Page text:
Saturday 3 October 2015

Come on in the water’s lovely

What’s the difference between a moderate Labour Party MP, a Lib Dem and a moderate Conservative? Not much. I agree with David Cameron on most things, but I also agree with Danny Alexander and Liz Kendall. This similarity is often used by Scottish nationalists as a stick with which to beat their opponents. They are all red, orange or blue Tories.  Far too many people in Scotland use the term “Tory” as a term of abuse. It’s used as a way of expressing prejudice. It’s used with hatred, by those who should know better. It’s deliberately used in this way to discourage people from supporting a party they agree with. It’s used, in fact, as if the accent were from the Mississippi rather than Scotland and the word began with “N” rather than “T”. Think twice before you once more use a word in such a way.

But is the fact that moderate politicians agree on most things such a terrible thing? Do I mind that I can well imagine a cabinet meeting functioning well with moderate Labour, Lib Dems and Conservatives? Far from minding I’m grateful that many politicians in the UK are still moderate, because too many have gone to the extremes of nationalism (SNP), socialism (Corbynistas) and populism (UKIP). I want none of these things. The world does not need extreme solutions. By the way, breaking up the UK is about as an extreme a policy any political party could put forward. Can you think of another policy that would bring about more change to our lives? Something that brings about the most change is by definition extreme. I have seen what nationalism did to Eastern Europe. I have seen how socialism makes the poorest poorer. If you don’t believe me, compare living standards of the poorest in Eastern Europe with Scotland. I have seen how populism leads to a people preferring a strong leader to democracy. Save us from extremes.

Sensible modern political parties ought to agree on much. This reflects the fact that in a globalised economy there is only a certain amount of room for manoeuvre. The UK economy is part of a whole and that whole is usually called free market capitalism. To deviate too far from the rules of the market, puts you out of the whole, indeed it puts you out of the western world. Call us Tories if you will, but you’re really calling the whole of the West Tories.

Everyone in the centre, whether it’s the centre left or the centre right believes in capitalism or the fact that more or less free markets are the way the world’s economy works. We agree that this is the way to obtain growth and prosperity. Everyone in the centre also believes that government has a duty to try to help the poorest in the UK. There are some sensible disagreements about the ways to do this. Some would like rather higher public spending, some would like rather lower. This is the room for manoeuvre. But ideologically this is only a matter of degree. That ideology is fundamentally Tory. If you disagree with it, then you are not a Tory, but you’ve also just gone East to dwell in the Land of Nod. You’ve also just left the mainstream, there to find solace in populism, socialism, nationalism, or indeed all three.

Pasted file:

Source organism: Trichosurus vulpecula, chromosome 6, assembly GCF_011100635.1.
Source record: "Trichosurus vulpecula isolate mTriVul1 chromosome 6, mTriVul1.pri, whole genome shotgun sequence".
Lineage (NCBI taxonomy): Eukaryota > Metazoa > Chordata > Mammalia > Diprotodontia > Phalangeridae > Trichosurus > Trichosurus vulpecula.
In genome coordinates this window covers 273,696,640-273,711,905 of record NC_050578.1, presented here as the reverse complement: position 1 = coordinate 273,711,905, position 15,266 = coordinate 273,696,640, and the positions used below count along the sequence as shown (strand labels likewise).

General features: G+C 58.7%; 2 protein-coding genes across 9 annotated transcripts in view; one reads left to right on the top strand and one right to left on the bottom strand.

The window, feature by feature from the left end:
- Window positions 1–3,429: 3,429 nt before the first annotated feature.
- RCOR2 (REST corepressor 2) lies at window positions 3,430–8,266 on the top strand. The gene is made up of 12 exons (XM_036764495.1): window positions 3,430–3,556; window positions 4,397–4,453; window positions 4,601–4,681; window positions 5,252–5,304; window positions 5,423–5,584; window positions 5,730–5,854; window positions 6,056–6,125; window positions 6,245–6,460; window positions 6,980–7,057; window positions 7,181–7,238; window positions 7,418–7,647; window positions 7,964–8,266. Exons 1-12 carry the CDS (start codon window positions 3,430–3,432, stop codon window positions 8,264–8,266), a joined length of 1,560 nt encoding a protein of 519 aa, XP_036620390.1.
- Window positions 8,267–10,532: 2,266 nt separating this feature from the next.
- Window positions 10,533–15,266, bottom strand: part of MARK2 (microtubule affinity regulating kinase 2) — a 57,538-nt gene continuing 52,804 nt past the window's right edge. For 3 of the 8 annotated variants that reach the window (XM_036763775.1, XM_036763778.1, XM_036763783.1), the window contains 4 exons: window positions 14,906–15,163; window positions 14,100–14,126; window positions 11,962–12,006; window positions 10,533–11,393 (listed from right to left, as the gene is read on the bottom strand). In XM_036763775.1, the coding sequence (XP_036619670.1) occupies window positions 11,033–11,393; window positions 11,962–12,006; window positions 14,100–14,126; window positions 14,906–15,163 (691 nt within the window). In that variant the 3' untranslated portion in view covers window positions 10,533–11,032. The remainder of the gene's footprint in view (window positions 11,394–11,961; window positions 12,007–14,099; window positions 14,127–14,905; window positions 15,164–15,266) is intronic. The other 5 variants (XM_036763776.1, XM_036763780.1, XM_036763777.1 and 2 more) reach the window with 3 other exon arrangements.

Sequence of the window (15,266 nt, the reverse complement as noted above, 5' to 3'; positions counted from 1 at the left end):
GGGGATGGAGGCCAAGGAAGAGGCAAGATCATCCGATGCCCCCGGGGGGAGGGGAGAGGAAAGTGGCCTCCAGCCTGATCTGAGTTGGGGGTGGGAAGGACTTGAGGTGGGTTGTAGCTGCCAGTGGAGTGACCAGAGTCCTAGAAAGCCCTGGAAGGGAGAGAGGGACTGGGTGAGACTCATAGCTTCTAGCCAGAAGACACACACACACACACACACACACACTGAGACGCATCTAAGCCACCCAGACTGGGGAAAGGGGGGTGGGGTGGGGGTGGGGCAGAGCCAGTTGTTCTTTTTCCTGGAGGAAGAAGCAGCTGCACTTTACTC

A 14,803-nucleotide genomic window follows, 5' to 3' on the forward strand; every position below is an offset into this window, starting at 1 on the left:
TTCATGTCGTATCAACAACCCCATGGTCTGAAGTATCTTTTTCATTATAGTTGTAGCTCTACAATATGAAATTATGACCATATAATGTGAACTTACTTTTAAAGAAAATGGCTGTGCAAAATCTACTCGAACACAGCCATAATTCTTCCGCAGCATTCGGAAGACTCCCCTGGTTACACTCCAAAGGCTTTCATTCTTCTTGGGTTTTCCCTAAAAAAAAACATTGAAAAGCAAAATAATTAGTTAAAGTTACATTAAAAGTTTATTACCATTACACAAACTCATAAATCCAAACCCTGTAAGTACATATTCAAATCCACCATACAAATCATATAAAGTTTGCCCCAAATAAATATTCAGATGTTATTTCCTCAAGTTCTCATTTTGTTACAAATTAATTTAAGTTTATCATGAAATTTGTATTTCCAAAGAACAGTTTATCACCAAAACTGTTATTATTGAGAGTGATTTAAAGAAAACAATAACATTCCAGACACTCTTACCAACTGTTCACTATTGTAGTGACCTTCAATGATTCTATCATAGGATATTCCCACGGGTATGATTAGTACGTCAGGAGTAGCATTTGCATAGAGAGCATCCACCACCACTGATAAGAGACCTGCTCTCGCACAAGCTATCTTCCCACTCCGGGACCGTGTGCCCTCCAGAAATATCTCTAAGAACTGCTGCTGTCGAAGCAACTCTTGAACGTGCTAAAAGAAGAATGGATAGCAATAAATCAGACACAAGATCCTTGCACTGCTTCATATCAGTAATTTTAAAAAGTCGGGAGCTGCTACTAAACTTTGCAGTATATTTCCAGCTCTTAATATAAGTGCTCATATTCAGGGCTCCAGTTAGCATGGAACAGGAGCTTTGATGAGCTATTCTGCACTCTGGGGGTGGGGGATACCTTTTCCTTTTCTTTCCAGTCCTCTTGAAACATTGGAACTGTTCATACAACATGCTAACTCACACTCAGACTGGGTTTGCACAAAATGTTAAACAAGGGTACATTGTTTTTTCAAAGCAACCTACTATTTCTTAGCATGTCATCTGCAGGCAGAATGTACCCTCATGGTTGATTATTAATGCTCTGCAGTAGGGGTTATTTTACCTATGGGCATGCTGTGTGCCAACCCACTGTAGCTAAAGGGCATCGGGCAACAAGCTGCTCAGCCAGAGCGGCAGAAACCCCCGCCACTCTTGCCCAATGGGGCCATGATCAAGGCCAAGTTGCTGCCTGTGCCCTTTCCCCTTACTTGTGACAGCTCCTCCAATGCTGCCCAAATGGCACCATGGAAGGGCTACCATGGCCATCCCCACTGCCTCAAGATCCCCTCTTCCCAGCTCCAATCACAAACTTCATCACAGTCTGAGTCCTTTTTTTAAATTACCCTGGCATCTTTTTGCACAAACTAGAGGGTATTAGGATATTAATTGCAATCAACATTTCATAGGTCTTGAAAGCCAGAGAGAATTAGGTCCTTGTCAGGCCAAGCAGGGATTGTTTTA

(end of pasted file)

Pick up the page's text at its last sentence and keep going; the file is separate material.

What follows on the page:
UK politics has changed however recently. The Labour party has elected someone who does not believe in free markets. His goal is not to make capitalism work better, but rather to propose an alternative system of economics. Jeremy Corbyn is a socialist.  I could never vote for socialism. I’ve seen what socialist ideas can do to a country. I’ve heard stories from relatives whose parents and grandparents were sent to the gulag because of socialism and because they had the wrong name. There is a difference in means between Lenin and Corbyn, but not really a difference of aims. If he could introduce true socialism into Britain, he would do so. I oppose this as I believe it would make the poorest poorer and all of us less free. 

Mr Corbyn may be pleasant company. He may even appear kind. But I find his views not merely extreme, but quite literally immoral. Morality depends on the ability to choose between right and wrong. Socialism attempts to make virtue a matter of law. I do not have the choice to share, if the law makes me share. A truly socialist state therefore would have neither freedom nor morality. This is not an accident, nor a fault in implementation. It is a necessary feature. Socialism requires force in order that it might work. It needs to change human nature from Tory to socialist. It starts by making 'Tory' a dirty word. That’s the first stage of re-education. The second stage is happening in our primary schools right now.